I don’t know about national championships because it’s difficult to get the kind of depth you need, but I don’t think it’s not a question that they are going to be competing for an ACC championship. This is just a personal viewpoint of mine, but I don’t talk about national championships that much because there is just too much luck and too many variables. To me, I evaluate coaches on their ability to compete for the conference championship that they are in. If you win the conference championship, you know, and a few things fall right, you’ll get a chance to play for something else. But I never evaluate coaches on their ability to win national championships. There is too much luck involved.
Who was the best coach you’ve ever covered in terms of giving you stuff to write about?
That’s [Steve] Spurrier. I mean, Spurrier was the whole package. He was an offensive genius who came to Florida. If you think about what Spurrier did, and I’ve said this before, Spurrier, next to Bear Bryant who is the seminal figure of our time when it comes to coaches, had the greatest impact on the SEC of any coach who’s ever been in the league. If you think about it, when he came to Florida in 1990, Florida had never won 10 games, Florida had never won an SEC championship and had never even sniffed a national championship. He wins six SEC championships — seven if you count 1990, like he does — and is consistently a 10-11 win team. He had an incredible number of athletes and he was entertaining as all get out. You could call him and he would invariably, if he was in the mood, say something that would really entertain you.
What is the best game day atmosphere in college football?
Wow. There are so many good ones that people ask me what’s my favorite stadium to go to and I say you’re asking me to pick among my children. That’s the neat thing, particularly about the South, is every game day has it’s unique qualities. I’ll always love going to Georgia, that’s my alma mater. Sanford stadium, sitting there on a fall Saturday, there’s just nothing like it. It’s just the best. After that, I love going to Ole Miss and sitting in the Grove with friends, that’s something unique. Tailgating by the Tennessee river for a Tennessee game and the Vol walk and all of that kind of stuff is special. I don’t get to go there much more, but I used to love to go to Chapel Hill, which is one of the most beautiful stadiums I’ve ever been to. That’s the neat thing about the South. We have a lot of fun places to go. Baton Rouge in Saturday night, there ain’t nothing like that. Two years ago when Florida played at LSU — that was the game that Les Miles went for it on fourth down like 97 times and made it — Verne Lundquist at CBS is a very good friend of mine, and it was the first time that he had been there for a Saturday night game, and he said, “Tony, that was the most incredible atmosphere that I’ve ever seen.” When LSU is good, there ain’t nothing like it, and we’re going to have the same atmosphere on October 10 [when LSU hosts Florida]. That was one of the first ones that I put on my schedule when the time came.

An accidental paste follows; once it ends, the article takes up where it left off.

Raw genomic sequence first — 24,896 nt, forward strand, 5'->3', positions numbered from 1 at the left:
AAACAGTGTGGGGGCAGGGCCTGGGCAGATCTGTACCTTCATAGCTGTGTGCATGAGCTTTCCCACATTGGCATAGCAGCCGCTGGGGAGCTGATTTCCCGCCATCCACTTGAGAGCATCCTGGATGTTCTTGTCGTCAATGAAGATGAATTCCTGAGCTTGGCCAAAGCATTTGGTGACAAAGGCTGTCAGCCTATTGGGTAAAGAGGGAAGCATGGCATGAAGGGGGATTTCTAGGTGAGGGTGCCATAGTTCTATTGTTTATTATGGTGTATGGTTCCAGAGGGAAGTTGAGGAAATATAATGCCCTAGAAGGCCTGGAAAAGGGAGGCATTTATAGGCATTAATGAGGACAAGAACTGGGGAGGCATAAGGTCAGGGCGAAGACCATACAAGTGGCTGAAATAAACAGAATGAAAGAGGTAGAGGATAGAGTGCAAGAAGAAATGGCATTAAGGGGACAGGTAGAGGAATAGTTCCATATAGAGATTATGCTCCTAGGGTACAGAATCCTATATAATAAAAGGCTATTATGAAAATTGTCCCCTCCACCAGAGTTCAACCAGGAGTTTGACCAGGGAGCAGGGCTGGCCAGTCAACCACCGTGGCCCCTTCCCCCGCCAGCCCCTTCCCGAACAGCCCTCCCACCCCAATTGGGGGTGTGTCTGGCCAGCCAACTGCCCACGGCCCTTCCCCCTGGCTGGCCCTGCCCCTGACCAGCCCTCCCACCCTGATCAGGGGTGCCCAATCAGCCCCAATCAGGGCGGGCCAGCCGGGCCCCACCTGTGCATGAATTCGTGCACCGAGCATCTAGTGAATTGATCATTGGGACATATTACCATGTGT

Do you think Utah was jobbed by the BCS last year?
Well, no is the short answer, but you have to understand what we are arguing about. I’ve tried to pose this to other people: Are you arguing that this system jobbed Utah? If you are than you can’t say Utah got cheated out of a chance to play for the national championship because they had as much of a chance as Texas, Florida and Oklahoma and everybody else. The 175 people whose job it is to vote in those polls, they picked Utah seventh. So is the argument that Utah should have gone over Florida, Oklahoma or Texas? I mean Utah had their opportunity. Now, if you want to argue that the system should include more than two teams, and if it did, Utah would have gotten an opportunity to play for it, to me that is a totally different argument, and we can have that argument. The problem I had about everybody talking about Utah was that everybody was showing love to Utah after they beat Alabama. They needed to show the love to Utah after they finished 12-0. They should have showed the love then. Utah’s own coach only voted for them at No. 5 in the coach’s poll. The point is a lot of people look at this thing with revisionist history, and after they beat Alabama they were like, “Oh, well they should have gotten a chance to play for it all.” Well, that’s not the way it works. You have to make that call in December. You don’t get to make it in January.
Three years from now is Urban Meyer still coaching at Florida?
I think so, I think so. As a matter of fact I spoke with coach Meyer and I’m going to blog about that conversation. At the end of the day, and I’ve said this before, is that Notre Dame might be his dream job because of all of the heart strings and pulls, and I get all of that. But you have to talk about your real job and living in the real world, and let’s face it, Florida — and all of my Georgia friends don’t want to hear this — is one of the top three jobs on the planet. It just is. It’s not arguable. Given where they are located, given their resources, which are considerable, and the players that they’ve got within a 100-200 mile radius I just think it is right up there with Texas and USC. Now, if Meyer wins four or five national championships, maybe he gets bored. I’m not a coach so I don’t know how that works. I just think that he is going to stay there because when it comes right down to it he is saying do I want to go somewhere else and struggle when I’ve got it going here? I think in three years he will still be there. Now, we’ll still be talking about it, but he’ll still be there.